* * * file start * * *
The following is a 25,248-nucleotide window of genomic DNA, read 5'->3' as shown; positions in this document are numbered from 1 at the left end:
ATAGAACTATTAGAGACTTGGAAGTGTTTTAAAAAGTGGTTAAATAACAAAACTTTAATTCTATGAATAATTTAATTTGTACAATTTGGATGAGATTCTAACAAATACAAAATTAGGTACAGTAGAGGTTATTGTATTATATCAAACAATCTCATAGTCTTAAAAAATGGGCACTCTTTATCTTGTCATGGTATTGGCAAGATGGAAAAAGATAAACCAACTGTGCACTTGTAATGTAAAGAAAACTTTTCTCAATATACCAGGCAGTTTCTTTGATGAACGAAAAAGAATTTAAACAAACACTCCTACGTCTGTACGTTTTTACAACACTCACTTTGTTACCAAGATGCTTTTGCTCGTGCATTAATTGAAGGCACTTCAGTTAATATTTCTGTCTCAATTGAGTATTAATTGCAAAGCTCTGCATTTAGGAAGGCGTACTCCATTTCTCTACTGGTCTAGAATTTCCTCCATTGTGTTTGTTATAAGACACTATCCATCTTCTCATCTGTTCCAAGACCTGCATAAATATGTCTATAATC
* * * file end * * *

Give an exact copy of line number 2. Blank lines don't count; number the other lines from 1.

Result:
ATAGAACTATTAGAGACTTGGAAGTGTTTTAAAAAGTGGTTAAATAACAAAACTTTAATTCTATGAATAATTTAATTTGTACAATTTGGATGAGATTCTAACAAATACAAAATTAGGTACAGTAGAGGTTATTGTATTATATCAAACAATCTCATAGTCTTAAAAAATGGGCACTCTTTATCTTGTCATGGTATTGGCAAGATGGAAAAAGATAAACCAACTGTGCACTTGTAATGTAAAGAAAACTTTTCTCAATATACCAGGCAGTTTCTTTGATGAACGAAAAAGAATTTAAACAAACACTCCTACGTCTGTACGTTTTTACAACACTCACTTTGTTACCAAGATGCTTTTGCTCGTGCATTAATTGAAGGCACTTCAGTTAATATTTCTGTCTCAATTGAGTATTAATTGCAAAGCTCTGCATTTAGGAAGGCGTACTCCATTTCTCTACTGGTCTAGAATTTCCTCCATTGTGTTTGTTATAAGACACTATCCATCTTCTCATCTGTTCCAAGACCTGCATAAATATGTCTATAATC